I'm writing this on Sunday 27th January. I was supposed to write it earlier in the week, but we launched Upstaged on Tuesday and we’ve been ironing out a few issues since. To be honest, it has taken up a quite a lot of my time ever since I started my job as Multiplatform Commissioning Executive at the BBC last June - it was pretty much the first project to appear in my inbox.
The idea was to create a site which allowed the audience / users / acts / people / whomever to show off their talent - not to a panel of experts, but to the public. That in itself is not that new - we have been voting on talent competitions for decades. But the guiding hand of the TV producer was always there to find the cream of the crop. Teams of researchers scoured the country a hundred times over to give us a chance to vote for the next Will Young, Leona Lewis or Girls Aloud. In this instance, we chose to leave it up to the audience to decide who should have the chance of fame, notoriety or infamy.
At this point I could go on to describe what the show is all about, what you have to do and how to sign up, but I think Scott Mills does it much more succinctly here.
I could also discuss at length how the idea fits into the Vision Multiplatform Strategy and the BBC THREE re-launch, but Simon Nelson has that covered.
What I think is most interesting about Upstaged is how it challenges the traditional talent show format. The show is unique. In the ten week run, only the last three will be on TV. The previous seven weeks will exist online only and behind the red button from February 4th. Creating a new online talent show with a user vote has been made all the more challenging in the light of the recent concerns around voting and competitions.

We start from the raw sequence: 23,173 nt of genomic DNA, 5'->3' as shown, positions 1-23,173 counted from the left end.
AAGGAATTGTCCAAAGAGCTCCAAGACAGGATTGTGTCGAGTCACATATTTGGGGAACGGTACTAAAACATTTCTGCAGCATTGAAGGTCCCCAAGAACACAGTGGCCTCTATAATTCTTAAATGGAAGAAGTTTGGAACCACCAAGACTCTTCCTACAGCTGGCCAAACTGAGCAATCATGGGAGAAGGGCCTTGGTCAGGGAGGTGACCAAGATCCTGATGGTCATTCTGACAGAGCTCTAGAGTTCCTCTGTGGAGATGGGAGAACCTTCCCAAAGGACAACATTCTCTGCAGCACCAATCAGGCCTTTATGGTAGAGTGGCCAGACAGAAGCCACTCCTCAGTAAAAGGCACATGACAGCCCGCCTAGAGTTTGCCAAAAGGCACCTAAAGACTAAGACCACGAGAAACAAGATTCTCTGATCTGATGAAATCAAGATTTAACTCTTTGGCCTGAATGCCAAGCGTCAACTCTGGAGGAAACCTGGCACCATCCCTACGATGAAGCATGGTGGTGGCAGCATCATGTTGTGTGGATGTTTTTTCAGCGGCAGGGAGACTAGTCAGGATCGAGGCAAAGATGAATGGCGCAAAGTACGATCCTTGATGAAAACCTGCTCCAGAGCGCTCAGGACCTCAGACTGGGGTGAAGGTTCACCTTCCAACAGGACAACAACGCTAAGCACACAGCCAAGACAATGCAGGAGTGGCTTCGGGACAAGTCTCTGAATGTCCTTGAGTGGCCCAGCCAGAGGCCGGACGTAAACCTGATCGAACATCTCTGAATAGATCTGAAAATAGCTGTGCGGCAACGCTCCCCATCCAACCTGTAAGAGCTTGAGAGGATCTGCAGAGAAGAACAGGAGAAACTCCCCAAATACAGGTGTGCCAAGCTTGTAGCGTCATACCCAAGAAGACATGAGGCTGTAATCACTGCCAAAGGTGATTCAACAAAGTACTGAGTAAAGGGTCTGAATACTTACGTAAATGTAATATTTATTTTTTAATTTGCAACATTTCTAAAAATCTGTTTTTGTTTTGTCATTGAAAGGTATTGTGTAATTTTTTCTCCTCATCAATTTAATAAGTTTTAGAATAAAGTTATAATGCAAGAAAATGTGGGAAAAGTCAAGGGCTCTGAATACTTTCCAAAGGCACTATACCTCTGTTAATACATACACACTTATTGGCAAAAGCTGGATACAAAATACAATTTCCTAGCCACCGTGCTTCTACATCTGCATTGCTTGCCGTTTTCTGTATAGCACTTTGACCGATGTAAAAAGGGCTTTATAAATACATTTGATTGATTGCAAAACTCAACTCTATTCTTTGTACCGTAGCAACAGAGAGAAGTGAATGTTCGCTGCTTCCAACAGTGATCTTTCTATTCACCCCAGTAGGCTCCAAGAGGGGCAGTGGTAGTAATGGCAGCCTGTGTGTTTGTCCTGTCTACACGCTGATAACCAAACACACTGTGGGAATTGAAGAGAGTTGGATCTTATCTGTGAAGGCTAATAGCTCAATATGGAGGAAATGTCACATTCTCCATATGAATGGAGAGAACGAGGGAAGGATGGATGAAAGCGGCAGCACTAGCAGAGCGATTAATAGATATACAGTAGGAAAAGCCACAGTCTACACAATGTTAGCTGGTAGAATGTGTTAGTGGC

We have developed Upstaged at the same time as the BBC's new voting guidelines have been written and we have had to ensure that we adhere to them. The whole premise is to use social networking to get as many fans as possible to look at and rate your act. As I write, one of the most popular acts is a group of YouTubers who have used their extensive networks to garner a great deal of support. Their pitch is well made and humorous. But how well they will fare when if they have to entertain the nation in a Perspex box for a whole evening? I am pretty certain they wouldn’t make it past a traditional panel of entertainment “experts”, but in Upstaged that doesn’t matter.
The whole project is a risk for the BBC. We have no way of influencing who goes onto the stages or what they do when they are in there (as long as it is safe, meets the taste and decency guidelines and doesn’t use animals).
On the other hand, after just five days the site already has a plethora of talented, entertaining and possibly insane acts so if you would like to see six hours of The Scottish Falsetto Sock Theatre or hear The Mandibles play, then you just have to show them your support because no-one at the BBC is going to (unless I just have).
I believe that in a new period of openness in the media, Upstaged is an important project - but what do you think? I would certainly be interested to hear your thoughts on giving control of BBC web and TV space to the audience...
Martin Trickey is Commissioning Executive, Multi-Platform, BBC Vision.